The club’s decline accelerated from here on. Manager George Kay had been in charge of the club for fifteen years and had take the club to the 1947 League Championship, and when he retired through ill-health in March 1951 the choice to replace him was Don Welsh, formerly of Brighton & Hove Albion, but who had played for Liverpool during the war years. An up and coming manager by the name of Bill Shankly applied for the job, but turned it down when he found out that team selection would still have to go by the board of directors.
The appointment of Welsh summed up two of the biggest problems that the club faced. Firstly, the directors of the club were ossified, and had over seen a decline into stagnation without making that much of an effort to pull the club out of its decline, whilst running it at a boardroom level like a closed shop. Secondly, they were parsimonious. Investment in the club had been minimal in the years following the war. Anfield wasn;t quite in a state of disrepair, but hadn’t had much work done to it for years. Welsh, it was said, was hired by the club primarily because he was cheap.
Perhaps unsurprisingly, matters didn’t improve under the new manager. Welsh oversaw two further mid-table finishes before the club found itself fighting against relegation. At the end of the 1952/53 season, only a 2-0 win at Chelsea on the last day of the season kept them in the First Division. The following year, though, their luck run out. In 1954, they were relegated in bottom place in the table, having conceded 97 goals. To make matters worse, Everton were returning in the opposite direction after three years away. Remarkably, there were no Merseyside derbies in the league between 1951 and 1962. The two club did meet in the FA Cup once during this period, in the Fourth Round in January 1955, which Liverpool won by four goals to nil at Goodison Park. This, however, was a rare ray of sunshine for a club with a cloud still hanging over it.
Their first season in the Second Division ended in a mid-table finish. Welsh’s job was already hanging by a thread, and when they finished in third place at the end of the following season – there were only two promotion and relegation places at the time – the board’s patience ran out and Welsh was dismissed. He was replaced by Phil Taylor, who’d been the captain of the 1950 FA Cup final team and who and had retired as a player a couple of years earlier, having made more than 300 appearances for the club.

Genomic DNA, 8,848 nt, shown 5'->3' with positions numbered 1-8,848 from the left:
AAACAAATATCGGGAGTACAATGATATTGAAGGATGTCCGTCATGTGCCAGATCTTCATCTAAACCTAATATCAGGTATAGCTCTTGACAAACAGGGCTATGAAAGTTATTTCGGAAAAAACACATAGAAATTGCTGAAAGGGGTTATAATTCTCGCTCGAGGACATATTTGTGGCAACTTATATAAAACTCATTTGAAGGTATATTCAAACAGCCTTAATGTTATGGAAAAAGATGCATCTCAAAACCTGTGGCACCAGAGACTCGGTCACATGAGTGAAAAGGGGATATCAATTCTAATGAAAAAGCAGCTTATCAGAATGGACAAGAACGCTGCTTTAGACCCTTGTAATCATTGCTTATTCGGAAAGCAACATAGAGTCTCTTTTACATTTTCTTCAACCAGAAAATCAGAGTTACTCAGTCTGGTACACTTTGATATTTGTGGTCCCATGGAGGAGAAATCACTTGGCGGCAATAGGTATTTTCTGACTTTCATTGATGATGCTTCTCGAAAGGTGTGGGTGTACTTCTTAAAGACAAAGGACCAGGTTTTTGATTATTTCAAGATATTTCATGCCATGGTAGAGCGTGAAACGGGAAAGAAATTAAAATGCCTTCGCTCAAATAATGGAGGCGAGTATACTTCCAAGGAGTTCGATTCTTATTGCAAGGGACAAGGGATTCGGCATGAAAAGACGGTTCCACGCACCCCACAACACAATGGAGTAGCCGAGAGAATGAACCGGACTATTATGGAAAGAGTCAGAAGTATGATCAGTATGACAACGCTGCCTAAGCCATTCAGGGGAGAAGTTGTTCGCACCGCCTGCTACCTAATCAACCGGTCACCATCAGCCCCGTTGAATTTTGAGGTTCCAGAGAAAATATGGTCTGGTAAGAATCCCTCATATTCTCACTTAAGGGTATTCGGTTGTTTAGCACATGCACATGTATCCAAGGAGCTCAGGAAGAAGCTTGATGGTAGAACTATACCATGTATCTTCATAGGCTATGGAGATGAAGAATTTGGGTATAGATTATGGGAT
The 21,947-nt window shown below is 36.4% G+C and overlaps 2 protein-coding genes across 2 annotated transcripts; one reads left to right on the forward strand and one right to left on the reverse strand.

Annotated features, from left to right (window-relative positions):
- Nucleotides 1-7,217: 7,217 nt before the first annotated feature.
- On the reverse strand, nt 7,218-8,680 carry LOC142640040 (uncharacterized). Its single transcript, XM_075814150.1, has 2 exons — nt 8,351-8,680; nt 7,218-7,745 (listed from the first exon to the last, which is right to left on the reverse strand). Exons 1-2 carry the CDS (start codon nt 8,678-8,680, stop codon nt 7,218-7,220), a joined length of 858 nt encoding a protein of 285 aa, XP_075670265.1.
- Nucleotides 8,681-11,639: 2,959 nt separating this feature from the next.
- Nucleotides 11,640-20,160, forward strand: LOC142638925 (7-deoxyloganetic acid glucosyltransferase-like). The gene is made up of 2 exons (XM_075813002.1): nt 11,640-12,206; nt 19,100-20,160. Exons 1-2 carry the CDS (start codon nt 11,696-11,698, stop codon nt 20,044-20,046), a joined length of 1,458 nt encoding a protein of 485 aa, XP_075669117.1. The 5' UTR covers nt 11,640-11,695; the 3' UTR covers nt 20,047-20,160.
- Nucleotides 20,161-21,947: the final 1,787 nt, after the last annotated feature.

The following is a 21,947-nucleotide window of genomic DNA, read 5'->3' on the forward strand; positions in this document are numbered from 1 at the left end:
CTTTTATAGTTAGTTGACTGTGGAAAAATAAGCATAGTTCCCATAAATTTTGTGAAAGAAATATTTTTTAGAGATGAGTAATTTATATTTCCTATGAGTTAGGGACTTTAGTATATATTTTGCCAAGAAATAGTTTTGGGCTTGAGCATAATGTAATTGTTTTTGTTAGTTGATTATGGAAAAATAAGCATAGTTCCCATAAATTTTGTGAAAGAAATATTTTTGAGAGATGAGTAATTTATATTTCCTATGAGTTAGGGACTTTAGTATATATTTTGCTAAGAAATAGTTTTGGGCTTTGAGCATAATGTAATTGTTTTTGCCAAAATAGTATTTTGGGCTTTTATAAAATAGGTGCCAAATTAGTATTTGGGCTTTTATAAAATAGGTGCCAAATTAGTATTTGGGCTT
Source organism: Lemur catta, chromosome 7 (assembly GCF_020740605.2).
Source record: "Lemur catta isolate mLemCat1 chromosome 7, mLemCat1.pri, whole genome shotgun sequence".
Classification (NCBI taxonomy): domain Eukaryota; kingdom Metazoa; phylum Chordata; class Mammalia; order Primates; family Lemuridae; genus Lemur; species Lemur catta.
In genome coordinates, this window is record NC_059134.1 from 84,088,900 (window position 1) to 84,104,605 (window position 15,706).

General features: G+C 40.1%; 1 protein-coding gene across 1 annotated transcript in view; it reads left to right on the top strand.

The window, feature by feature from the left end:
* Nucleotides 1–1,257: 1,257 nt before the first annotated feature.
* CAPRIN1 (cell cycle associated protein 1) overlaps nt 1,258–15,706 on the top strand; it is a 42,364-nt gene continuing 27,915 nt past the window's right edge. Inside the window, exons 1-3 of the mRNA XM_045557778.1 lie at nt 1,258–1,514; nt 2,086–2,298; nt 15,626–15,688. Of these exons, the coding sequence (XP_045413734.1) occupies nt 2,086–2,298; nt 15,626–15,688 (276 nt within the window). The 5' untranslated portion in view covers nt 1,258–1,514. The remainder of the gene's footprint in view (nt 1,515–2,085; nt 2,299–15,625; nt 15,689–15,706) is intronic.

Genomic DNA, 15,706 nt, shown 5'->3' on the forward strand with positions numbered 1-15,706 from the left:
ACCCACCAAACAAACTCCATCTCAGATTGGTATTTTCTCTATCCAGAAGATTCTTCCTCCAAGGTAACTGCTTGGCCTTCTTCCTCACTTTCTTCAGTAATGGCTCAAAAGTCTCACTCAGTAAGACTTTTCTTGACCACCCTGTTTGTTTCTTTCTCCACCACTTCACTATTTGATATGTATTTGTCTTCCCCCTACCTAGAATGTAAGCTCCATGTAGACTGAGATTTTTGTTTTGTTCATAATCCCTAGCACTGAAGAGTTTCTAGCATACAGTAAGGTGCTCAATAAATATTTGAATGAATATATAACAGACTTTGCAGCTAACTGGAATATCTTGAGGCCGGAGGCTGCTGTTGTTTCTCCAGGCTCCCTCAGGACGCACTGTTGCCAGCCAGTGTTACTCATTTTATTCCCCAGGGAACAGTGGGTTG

Things didn’t improve under Wilson, either. His first season ended in third place again, pipped to promotion by a single point by Nottingham Forest. The following season they finished in fourth place, and were two points off an automatic promotion place. After the Worcester City defeat in January 1959, they went on to finish in fourth place in the table again, albeit this time seven points from the promotion places.
Boardroom patience with Phil Taylor was already starting to wear thin, and with the team suffering yet another poor start to the season in 1959, it was becoming abundantly clear that Taylor was not going to be able to get the club into the First Division. The Monday after a 4-2 defeat to Leicester City in the middle of November 1959, he resigned his position. His legacy to Liverpool was to leave behind a coaching team of Reuben Bennett, Joe Fagan and Bob Paisley, which would form the spine of the Anfield Boot Room. Taylor was an Anfield legend, but he was, by all accounts, too nice to be a manager.
After failing to get the Liverpool job in 1951, Bill Shankly had accepted his first managerial position with Grimsby Town the following summer. The club had just gone through two successive relegations from the First Division to the Third Division North and, although Shankly was at least able to steady the ship and get the club challenging for promotion. Homesick for Scotland, frustrated at a lack of backing from the board and with the team stagnating on the pitch, though, Shankly left in 1954 for Workington.